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The CATMOD Procedure 
Over the course of one school year, third graders from three different schools are exposed to three different styles of mathematics instruction: a selfpaced computerlearning style, a team approach, and a traditional class approach. The students are asked which style they prefer and their responses, classified by the type of program they are in (a regular school day versus a regular day supplemented with an afternoon school program) are displayed in Table 22.3. The data set is from Stokes, Davis, and Koch (1995).
Table 22.3: School Program DataLearning Style Preference  
School  Program  Self  Team  Class 
1  Regular  10  17  26 
1  Afternoon  5  12  50 
2  Regular  21  17  26 
2  Afternoon  16  12  36 
3  Regular  15  15  16 
3  Afternoon  12  12  20 
The levels of the response variable (self, team, and class) have no essential ordering, hence a logistic regression is performed on the generalized logits. The model to be fit is
The following statements create the data set school and request the analysis. Generalized logits are the default response functions, and maximum likelihood estimation is the default method for analyzing generalized logits, so only the WEIGHT and MODEL statements are required. The option ORDER=DATA means that the response variable levels are ordered as they exist in the data set: self, team, and class; thus the logits are formed by comparing self to class and by comparing team to class. The results of this analysis are shown in Figure 22.8 and Figure 22.9.
data school; length Program $ 9; input School Program $ Style $ Count @@; datalines; 1 regular self 10 1 regular team 17 1 regular class 26 1 afternoon self 5 1 afternoon team 12 1 afternoon class 50 2 regular self 21 2 regular team 17 2 regular class 26 2 afternoon self 16 2 afternoon team 12 2 afternoon class 36 3 regular self 15 3 regular team 15 3 regular class 16 3 afternoon self 12 3 afternoon team 12 3 afternoon class 20 ; proc catmod order=data; weight Count; model Style=School Program School*Program; run;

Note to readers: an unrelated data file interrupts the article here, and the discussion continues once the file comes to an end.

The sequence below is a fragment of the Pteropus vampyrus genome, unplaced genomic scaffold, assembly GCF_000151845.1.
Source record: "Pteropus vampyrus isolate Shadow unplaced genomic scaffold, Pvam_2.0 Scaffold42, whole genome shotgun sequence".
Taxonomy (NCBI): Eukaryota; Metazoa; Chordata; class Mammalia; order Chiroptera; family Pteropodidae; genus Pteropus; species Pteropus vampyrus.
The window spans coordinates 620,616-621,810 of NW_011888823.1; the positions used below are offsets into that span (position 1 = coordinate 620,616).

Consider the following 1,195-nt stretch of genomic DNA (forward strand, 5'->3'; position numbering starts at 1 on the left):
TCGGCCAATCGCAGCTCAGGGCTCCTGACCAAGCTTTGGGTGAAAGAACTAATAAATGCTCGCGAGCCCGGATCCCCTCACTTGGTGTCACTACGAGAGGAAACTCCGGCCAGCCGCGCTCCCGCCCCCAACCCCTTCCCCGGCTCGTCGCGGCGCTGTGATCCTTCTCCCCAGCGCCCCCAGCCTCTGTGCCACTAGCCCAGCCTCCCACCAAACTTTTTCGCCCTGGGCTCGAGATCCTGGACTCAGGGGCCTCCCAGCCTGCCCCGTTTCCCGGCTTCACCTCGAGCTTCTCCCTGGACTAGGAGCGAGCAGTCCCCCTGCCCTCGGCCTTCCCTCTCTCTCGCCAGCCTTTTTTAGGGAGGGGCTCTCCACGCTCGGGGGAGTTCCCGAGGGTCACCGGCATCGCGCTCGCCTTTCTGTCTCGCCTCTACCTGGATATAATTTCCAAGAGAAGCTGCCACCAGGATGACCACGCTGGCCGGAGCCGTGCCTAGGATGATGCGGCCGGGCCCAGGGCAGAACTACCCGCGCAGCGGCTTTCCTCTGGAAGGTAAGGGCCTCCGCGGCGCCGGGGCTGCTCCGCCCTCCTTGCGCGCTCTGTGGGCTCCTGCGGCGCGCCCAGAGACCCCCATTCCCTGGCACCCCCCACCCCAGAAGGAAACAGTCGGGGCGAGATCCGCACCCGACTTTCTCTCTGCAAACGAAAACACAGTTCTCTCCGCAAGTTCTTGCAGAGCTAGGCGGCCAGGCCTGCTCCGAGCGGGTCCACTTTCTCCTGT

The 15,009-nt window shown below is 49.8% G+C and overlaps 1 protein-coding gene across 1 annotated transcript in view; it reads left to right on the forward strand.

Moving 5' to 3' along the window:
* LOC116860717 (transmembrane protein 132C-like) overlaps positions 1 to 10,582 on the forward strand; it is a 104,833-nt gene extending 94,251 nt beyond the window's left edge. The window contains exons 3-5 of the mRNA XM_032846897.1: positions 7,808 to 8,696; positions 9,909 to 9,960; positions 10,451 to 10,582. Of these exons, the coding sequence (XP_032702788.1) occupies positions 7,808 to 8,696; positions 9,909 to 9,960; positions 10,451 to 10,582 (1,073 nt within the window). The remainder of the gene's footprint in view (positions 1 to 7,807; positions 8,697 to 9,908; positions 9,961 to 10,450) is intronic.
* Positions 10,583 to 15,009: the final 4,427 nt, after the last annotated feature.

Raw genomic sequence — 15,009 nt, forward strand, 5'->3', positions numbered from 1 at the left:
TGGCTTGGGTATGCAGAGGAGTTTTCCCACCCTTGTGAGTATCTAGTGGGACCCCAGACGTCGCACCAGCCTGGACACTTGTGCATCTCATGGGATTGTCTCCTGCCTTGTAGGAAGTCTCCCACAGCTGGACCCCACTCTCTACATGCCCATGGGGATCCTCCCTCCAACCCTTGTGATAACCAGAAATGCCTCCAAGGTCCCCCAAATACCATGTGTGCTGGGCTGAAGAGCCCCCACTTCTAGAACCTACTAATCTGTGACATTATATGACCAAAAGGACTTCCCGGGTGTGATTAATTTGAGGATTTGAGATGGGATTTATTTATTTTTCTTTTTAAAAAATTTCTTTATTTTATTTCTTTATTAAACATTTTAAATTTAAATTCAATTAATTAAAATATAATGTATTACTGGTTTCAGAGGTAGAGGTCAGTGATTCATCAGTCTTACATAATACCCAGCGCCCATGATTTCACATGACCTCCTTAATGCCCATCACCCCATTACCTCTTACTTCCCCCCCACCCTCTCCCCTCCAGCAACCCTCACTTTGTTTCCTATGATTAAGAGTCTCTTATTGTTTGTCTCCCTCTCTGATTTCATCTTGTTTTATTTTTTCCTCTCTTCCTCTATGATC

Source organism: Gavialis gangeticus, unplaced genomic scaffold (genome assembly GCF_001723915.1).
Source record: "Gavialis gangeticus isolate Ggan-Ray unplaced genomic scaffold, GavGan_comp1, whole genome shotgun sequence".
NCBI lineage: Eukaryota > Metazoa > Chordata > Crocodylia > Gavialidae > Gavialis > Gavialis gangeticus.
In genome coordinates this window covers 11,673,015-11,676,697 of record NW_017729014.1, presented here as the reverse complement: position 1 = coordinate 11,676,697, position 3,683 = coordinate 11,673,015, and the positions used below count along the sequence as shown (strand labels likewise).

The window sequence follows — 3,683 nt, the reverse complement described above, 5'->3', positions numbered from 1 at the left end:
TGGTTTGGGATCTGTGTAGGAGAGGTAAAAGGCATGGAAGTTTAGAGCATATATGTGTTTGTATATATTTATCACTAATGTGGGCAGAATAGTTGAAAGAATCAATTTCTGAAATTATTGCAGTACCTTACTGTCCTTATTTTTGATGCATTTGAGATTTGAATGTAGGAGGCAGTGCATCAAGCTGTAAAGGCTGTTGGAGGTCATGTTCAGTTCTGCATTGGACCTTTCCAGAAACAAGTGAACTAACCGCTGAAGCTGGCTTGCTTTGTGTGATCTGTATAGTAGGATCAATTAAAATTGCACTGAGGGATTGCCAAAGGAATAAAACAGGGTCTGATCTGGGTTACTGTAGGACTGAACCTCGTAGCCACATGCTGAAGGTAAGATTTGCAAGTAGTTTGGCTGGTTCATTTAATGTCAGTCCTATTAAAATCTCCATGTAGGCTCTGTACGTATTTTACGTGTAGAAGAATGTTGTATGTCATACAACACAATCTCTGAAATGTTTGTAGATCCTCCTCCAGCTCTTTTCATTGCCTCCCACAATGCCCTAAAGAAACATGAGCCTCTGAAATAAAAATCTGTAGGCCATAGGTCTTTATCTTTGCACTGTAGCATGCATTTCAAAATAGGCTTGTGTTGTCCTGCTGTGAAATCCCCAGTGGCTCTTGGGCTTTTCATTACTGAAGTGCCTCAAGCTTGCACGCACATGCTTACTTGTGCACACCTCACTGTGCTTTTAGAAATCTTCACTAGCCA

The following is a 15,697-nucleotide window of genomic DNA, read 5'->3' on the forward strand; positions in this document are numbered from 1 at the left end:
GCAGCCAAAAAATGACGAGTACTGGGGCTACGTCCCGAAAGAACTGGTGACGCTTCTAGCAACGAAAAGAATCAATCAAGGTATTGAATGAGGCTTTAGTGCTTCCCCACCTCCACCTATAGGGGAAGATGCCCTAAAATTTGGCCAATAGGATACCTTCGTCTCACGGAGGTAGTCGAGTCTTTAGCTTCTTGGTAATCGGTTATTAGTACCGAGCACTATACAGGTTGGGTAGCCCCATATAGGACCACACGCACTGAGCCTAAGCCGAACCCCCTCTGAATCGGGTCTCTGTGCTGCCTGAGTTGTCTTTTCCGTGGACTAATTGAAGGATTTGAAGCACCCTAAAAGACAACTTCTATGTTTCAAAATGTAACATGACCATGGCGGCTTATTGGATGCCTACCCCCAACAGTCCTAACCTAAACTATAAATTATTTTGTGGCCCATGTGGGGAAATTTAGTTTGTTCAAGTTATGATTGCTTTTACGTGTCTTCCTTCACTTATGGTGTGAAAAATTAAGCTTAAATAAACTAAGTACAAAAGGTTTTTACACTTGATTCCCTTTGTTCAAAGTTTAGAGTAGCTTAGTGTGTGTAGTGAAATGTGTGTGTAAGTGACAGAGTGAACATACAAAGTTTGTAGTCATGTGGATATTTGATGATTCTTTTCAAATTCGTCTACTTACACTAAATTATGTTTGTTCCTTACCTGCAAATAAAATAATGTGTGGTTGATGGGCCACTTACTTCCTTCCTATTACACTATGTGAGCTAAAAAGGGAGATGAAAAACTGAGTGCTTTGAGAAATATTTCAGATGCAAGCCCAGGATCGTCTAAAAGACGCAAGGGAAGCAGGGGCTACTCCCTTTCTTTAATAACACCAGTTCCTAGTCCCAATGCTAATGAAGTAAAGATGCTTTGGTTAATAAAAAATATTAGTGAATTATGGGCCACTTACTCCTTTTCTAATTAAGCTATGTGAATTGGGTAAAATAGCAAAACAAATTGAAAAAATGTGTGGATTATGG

A summary of the data set is displayed in Figure 22.8; the variable levels that form the three responses and six populations are listed in the "Response Profiles" and "Population Profiles" table, respectively. A table containing the iteration history is also produced, but it is not displayed here.

The analysis of variance table is displayed in Figure 22.9. Since this is a saturated model, there are no degrees of freedom remaining for a likelihood ratio test, and missing values are displayed in the table. The interaction effect is clearly nonsignificant, so a main effects model is fit.
Since PROC CATMOD is an interactive procedure, you can analyze the main effects model by simply submitting the new MODEL statement as follows.
model Style=School Program; run;

You can check the population and response profiles (not shown) to confirm that they are the same as those in Figure 22.8. The analysis of variance table is shown in Figure 22.10. The likelihood ratio chisquare statistic is 1.78 with a pvalue of 0.7766, indicating a good fit; the Wald chisquare tests for the school and program effects are also significant. Since School has three levels, two parameters are estimated for each of the two logits they modeled, for a total of four degrees of freedom. Since Program has two levels, one parameter is estimated for each of the two logits, for a total of two degrees of freedom.

The parameter estimates and tests for individual parameters are displayed in Figure 22.11. The ordering of the parameters corresponds to the order of the population and response variables as shown in the profile tables (see Figure 22.8), with the levels of the response variables varying most rapidly. So, for the first response function, which is the logit that compares self to class, Parameter 1 is the intercept, Parameter 3 is the parameter for the differential effect for School=1, Parameter 5 is the parameter for the differential effect for School=2, and Parameter 7 is the parameter for the differential effect for Program=regular. The even parameters are interpreted similarly for the second logit, which compares team to class.
The Program variable (Parameters 7 and 8) has nearly the same effect on both logits, while School=1 (Parameters 3 and 4) has the largest effect of the schools.
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